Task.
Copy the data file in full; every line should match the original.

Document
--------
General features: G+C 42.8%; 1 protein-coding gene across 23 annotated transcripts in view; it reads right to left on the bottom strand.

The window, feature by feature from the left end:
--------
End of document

General features: G+C 42.8%; 1 protein-coding gene across 23 annotated transcripts in view; it reads right to left on the bottom strand.

The window, feature by feature from the left end: